There are other vegan cheeses in the UK that have been around for a while (naming no names!) but they are pretty gross, and even grosser melted. I believe Violife is the best vegan cheese to date.

Want a soft cheese?

In the US, try Kite Hill or Treeline Treenut Cheese.


I tried the plain version of Kite Hill and it absolutely blew me away with how much like Camembert it tasted. They’ve basically put the same plant-based cultures that are in dairy soft cheeses – into almond milk. The effect is uncanny. I don’t think you could tell it wasn’t a dairy cheese if you didn’t know.

In the UK, Tyne Chease is about to launch, which is the same thing but with cultured cashew milk instead of almond milk. This promises to be fabulous too.

Spreadable cheese anyone?

Daiya to the rescue AGAIN!


I ‘ve not yet tried this, and there are lots of other options, so find what’s best for you.

Violife do a spreadable cheese too, so I’d try here first in the UK and Europe.

None of these cheeses are too unhealthy either. In the past vegan cheeses have been made with yucky trans-fats, but no more. The soft cheeses, being made from cultured nut-milk and nothing else, are definitely healthy. In any case, NO vegan cheese contains saturated fat, cholesterol, casein (the most relevant food-based carcinogen in existence) and hormones, like animal cheeses do; so health wise they’ll always be a better bet.


2. Replicate that cheesy taste and texture with other foods.

For many years, Nutritional Yeast has been best friend to many vegans, particularly in the US.

Affectionately known as ‘nooch’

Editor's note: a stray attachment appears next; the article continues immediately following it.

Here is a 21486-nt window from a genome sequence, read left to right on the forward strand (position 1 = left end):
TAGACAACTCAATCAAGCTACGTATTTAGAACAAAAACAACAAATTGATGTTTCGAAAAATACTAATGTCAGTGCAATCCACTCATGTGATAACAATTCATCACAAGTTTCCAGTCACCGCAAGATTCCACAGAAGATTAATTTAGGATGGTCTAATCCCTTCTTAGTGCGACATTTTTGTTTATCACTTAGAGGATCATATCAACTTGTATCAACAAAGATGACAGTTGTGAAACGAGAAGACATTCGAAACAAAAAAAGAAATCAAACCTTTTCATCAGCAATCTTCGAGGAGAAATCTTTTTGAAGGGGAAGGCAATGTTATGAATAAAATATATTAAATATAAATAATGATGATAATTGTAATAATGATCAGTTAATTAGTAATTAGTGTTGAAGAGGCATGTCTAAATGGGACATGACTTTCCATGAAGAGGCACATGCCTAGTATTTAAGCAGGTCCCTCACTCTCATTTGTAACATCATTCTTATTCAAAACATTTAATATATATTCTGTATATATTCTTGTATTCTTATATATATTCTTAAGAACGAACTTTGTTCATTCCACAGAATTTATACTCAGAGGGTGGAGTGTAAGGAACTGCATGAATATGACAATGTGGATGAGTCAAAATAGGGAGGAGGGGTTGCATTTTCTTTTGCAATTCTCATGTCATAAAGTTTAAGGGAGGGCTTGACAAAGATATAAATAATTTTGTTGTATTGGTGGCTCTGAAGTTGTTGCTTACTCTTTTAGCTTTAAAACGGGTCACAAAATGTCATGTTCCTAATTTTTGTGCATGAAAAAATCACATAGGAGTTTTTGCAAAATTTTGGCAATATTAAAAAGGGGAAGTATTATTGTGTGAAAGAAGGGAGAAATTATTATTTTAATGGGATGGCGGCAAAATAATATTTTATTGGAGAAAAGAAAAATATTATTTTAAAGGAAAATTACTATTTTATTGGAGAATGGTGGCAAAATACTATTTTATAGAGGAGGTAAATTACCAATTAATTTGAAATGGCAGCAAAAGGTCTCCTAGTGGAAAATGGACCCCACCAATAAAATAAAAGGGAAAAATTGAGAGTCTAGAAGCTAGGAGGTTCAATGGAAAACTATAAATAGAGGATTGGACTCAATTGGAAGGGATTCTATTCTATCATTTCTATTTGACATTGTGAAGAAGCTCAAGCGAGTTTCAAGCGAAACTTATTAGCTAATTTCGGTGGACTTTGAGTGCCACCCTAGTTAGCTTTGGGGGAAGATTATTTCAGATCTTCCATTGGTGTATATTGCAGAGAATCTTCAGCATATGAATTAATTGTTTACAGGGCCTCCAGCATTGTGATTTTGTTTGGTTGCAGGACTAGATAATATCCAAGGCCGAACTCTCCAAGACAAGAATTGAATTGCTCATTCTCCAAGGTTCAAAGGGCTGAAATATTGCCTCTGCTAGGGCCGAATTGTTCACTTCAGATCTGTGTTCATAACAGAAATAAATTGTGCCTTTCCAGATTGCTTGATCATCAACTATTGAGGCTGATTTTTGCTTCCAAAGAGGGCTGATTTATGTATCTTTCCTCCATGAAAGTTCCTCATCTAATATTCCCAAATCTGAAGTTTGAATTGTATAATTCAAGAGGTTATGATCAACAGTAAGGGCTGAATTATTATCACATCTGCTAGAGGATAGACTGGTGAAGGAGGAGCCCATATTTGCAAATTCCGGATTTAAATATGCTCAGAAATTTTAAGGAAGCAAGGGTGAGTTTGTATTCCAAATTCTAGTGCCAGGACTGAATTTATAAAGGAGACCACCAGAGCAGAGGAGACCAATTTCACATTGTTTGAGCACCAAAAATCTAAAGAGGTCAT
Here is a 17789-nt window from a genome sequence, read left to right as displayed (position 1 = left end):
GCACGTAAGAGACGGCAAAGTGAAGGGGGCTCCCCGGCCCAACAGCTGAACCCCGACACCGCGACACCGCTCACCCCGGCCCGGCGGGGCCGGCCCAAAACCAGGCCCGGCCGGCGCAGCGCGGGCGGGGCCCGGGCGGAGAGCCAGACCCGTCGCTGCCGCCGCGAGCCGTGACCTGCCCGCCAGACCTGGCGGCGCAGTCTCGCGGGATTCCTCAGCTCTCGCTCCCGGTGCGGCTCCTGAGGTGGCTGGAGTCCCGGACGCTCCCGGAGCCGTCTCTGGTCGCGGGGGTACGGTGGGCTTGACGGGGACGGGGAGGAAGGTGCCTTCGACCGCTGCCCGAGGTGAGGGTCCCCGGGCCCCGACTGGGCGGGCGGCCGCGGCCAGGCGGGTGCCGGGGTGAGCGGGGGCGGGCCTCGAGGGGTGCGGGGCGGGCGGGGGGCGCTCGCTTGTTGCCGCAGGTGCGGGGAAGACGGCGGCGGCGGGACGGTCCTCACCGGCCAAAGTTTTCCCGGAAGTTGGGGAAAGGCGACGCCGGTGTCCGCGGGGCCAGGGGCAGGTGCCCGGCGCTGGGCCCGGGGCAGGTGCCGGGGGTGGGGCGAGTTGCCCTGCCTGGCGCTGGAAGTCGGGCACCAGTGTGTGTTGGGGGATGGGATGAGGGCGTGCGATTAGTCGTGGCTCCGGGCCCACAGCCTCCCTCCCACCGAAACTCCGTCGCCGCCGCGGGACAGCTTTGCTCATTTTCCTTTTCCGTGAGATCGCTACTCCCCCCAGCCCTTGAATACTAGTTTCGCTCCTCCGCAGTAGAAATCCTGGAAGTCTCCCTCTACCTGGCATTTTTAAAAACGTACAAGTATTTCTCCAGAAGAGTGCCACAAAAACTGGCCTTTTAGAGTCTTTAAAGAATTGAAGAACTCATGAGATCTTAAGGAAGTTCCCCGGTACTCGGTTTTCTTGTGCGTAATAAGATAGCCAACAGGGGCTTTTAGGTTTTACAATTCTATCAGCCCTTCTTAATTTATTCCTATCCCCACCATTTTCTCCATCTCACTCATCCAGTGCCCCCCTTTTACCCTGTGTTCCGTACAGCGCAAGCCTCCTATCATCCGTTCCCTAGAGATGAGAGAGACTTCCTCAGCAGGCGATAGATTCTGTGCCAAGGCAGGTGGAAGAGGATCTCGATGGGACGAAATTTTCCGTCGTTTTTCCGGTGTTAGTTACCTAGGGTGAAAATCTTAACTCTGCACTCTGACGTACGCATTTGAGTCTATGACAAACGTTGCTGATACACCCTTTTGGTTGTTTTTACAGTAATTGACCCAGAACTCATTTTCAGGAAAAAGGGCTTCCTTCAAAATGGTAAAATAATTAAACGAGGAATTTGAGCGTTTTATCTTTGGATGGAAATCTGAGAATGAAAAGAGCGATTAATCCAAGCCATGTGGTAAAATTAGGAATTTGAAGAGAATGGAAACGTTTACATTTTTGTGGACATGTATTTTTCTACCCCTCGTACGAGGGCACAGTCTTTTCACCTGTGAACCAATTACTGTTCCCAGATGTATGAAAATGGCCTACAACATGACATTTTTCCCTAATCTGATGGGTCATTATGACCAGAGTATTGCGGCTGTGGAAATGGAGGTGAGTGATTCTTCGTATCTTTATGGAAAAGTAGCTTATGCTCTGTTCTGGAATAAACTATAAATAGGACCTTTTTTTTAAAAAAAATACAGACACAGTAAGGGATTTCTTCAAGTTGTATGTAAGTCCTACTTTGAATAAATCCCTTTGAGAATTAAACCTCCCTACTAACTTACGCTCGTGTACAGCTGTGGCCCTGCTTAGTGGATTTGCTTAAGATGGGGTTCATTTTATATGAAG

Thanks to the internet, it’s now available everywhere.

It’s ace at bestowing a cheesy flavour upon your favourite foods. Use it on pasta dishes, popcorn, in vegan ‘cheese’ sauces, on mashed potato etc. Anywhere you want essence of cheese, really.

Don’t worry if you’re yeast-sensitive, it’s actually de-activated yeast so shouldn’t trigger any issues.

It’s also a good source of vitamin B12!






Tahini sauce can do a good job of tasting like a cheesy dressing. Mix light tahini with water to make a thin sauce; add lemon juice, soy sauce (or salt), and garlic powder. Pour it on salads, over jacket potato, or just dip into it with whole wheat bread or rice crackers etc.

My recipe for it is here. The internet can surely provide others. The more you make it the more you’ll make it to your taste and you’ll find you develop your own version.


3. Explore, explore, explore. Try food from all around the world. Try eating food from cultures that just don’t eat cheese.

Because we have cheese in our culture (or culture in our cheese 🙂 ), some dishes were created AROUND it, so to just take the cheese out of these dishes will often mean you’ll feel like you’re missing something.

If you eat Japanese, Korean, Chinese, Indian, Ethiopian, in fact food from most African, Asian and Middle Eastern countries where cheese is just not a part of the daily diet, you’ll find the flavours and textures so rich, full and satiating, you won’t miss cheese at all.


Final note:

If you’re trying your hardest to go fully plant-based but just can’t let cheese go, then DON’T.

Vegan police: WTF?

Me: Shutup

Here’s why I say this:

If cheese is your only weakness, then give up every other animal product apart from cheese – for now. As myself and many other vegan teachers say, don’t do nothing because you can’t do everything.

I’m confident that as you progress and learn more about the ethical, environmental and wellness benefits of a plant-based diet, and as you start to feel better health-wise and clearer of mind, your body and intuition will gradually see that you turn away from it.